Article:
Chong’s Bongs Gone Wrong
Tommy Chong is in a tight spot, man. To hear him discuss it, you’d almost think he’s describing the plot of one of the skits he used to do with his partner, Cheech Marin. But for a comedian who manages to find humor even in the nine-month prison term he recently served for selling bongs, his new legal woes aren’t exactly cracking him up. Forced, he says, by the terms of his parole to quit a stage production called “The Marijuana-Logues,” and uncomfortable with rejoining the cast even after his parole is over in July, Chong is now being sued by the show’s producers for breach of contract.
As the hippy half of Cheech and Chong, a bizarro stoned Abbot and Costello, Chong became a pop pot icon along with Marin upon the release of their eponymous 1971 debut. The album of skits and songs included the classics “Dave”–with Marin as a dealer on the lam, begging his blitzed roommate to unlock the door for him–and “Cruising with Pedro de Pacas,” which also plumbs the theme of dumb druggies dodging cops. But the real-life law caught up with the real-life Chong two years ago for having invested in a business that sells bongs online. On parole now, he tells NEWSWEEK that he can’t do “The Marijuana-Logues” legally until he gets off probation. Still, even after his probation expires, he says, “I don’t feel comfortable because I’m trying to get my record expunged. I’d still be thumbing my nose at the government [that] just finished putting me in jail.”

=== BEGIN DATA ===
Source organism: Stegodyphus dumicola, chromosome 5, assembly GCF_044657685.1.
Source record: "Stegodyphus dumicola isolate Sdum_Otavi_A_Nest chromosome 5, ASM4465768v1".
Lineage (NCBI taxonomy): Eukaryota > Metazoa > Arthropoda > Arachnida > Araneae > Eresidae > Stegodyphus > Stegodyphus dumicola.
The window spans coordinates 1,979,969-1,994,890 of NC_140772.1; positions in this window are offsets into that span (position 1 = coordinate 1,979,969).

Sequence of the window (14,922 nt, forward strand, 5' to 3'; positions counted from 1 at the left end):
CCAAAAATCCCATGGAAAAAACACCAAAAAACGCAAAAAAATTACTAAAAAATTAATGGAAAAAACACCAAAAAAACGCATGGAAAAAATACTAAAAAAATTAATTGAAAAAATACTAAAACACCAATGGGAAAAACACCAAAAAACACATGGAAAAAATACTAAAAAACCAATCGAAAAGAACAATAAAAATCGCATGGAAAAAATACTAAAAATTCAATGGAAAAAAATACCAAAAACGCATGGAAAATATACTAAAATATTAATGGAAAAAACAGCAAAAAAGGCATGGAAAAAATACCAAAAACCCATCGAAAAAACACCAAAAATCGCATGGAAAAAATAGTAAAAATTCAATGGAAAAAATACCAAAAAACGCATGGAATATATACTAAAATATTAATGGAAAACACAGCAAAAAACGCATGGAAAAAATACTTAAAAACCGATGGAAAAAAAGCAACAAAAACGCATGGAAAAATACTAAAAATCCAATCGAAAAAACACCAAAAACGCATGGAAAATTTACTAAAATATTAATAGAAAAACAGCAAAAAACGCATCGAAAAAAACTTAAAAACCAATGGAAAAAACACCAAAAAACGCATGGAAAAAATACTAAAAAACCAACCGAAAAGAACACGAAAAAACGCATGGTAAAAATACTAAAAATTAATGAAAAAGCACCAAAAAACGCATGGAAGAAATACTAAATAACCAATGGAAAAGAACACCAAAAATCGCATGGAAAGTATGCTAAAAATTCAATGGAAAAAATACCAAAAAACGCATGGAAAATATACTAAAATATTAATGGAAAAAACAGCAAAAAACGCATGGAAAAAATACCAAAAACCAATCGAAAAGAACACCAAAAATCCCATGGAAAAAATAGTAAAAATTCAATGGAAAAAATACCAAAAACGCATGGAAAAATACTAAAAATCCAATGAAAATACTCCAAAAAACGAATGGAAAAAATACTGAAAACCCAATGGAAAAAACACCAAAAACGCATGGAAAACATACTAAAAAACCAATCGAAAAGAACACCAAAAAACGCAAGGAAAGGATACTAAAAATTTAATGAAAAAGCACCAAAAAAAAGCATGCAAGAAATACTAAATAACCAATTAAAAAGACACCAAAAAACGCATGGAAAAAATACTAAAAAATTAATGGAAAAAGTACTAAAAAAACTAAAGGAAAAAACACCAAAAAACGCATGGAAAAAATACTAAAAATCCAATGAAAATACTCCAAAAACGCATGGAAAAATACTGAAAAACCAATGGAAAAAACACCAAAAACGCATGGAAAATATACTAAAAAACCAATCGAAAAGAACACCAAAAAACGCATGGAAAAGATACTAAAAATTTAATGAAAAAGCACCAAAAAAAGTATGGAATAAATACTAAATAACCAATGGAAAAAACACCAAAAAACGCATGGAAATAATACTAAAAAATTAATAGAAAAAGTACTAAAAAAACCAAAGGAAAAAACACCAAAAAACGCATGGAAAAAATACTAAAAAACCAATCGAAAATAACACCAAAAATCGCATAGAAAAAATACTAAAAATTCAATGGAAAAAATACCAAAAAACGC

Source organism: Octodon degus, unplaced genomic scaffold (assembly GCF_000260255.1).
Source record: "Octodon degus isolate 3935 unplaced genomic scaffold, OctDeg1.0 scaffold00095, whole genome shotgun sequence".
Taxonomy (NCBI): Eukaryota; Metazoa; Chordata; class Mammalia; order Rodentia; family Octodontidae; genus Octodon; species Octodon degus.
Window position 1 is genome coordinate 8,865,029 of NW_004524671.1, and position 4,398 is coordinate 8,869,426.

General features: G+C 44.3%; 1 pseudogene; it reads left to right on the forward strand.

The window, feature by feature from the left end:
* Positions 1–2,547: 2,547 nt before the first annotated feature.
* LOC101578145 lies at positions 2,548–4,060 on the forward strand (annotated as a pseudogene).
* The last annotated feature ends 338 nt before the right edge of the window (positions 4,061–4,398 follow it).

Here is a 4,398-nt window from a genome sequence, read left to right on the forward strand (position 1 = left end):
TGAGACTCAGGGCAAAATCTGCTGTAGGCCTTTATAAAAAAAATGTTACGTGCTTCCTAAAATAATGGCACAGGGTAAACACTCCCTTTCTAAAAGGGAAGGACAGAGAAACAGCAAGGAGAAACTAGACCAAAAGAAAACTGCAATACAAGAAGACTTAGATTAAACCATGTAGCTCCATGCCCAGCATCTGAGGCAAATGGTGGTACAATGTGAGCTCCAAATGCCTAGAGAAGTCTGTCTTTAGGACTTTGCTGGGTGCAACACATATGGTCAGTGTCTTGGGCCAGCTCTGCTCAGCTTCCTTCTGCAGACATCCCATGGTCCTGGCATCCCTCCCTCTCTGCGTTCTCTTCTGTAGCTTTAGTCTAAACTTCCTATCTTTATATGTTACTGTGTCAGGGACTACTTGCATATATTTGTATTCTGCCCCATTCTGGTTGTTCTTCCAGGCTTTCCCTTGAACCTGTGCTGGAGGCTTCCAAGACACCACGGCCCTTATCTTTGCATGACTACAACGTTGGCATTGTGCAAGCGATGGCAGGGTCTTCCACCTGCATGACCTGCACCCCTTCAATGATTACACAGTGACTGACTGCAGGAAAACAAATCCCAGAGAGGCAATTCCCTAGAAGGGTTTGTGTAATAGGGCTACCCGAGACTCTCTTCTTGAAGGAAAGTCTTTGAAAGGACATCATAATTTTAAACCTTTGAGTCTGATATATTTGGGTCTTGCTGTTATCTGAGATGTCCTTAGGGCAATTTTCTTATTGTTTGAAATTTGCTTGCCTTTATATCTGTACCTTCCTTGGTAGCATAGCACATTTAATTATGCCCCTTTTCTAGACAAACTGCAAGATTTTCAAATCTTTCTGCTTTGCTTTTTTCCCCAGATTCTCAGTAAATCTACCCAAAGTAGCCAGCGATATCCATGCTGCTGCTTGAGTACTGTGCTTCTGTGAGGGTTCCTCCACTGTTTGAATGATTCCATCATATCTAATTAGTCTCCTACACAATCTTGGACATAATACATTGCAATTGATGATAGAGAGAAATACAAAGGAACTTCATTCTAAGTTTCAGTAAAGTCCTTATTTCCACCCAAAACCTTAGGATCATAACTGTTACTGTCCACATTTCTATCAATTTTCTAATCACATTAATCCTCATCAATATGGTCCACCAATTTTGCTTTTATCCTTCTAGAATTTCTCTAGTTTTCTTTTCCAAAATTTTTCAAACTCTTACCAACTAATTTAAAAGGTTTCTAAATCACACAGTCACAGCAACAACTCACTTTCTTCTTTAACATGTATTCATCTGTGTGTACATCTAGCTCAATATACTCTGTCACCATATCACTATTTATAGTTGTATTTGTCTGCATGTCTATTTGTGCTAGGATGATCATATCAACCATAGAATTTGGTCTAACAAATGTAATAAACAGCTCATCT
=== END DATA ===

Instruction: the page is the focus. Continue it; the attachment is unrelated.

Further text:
A.C. Lichtenstein, one of the producers of the play, says he was happy to let Chong meet the terms of his parole, but once those terms expire in July, Chong should honor his contract to do 36 shows on the road. “This is nothing more than an excuse by Mr. Chong to get out of his contractual obligations.”
The show, which borrows its title, if not its tone, from Eve Ensler’s “The Vagina Monologues,” is a juvenile, silly and often very funny ode to dope. The cast trades riffs, one-liners and little stories about their favorite herb, relying heavily on hazy zingers like: “Everybody claims that they have the best weed and I tend to agree,” and “My girlfriend thinks that I smoke too much pot . I think, on the other hand, that I don’t smoke enough pot because if I did, I’d be finished.”
After a successful two-week run in New York last December, Chong and writers Doug Benson, Tony Camin and Arj Barker took the show on the road. It was during performances in Vancouver and Seattle where Chong began getting paranoid about his parole–which, he says, not only forbids him from smoking marijuana but from even entering a head shop where paraphernalia is sold. “I’m allowed to be in a play because I have the freedom of speech,” he says. But when the play left New York to hit bigger concert venues, he says people began lighting up in the audience. “This turned out to be a Tommy Chong smoke-out.” So he quit the tour. (His parole officer declined to discuss the terms of Chong’s probation, citing confidentiality rules.)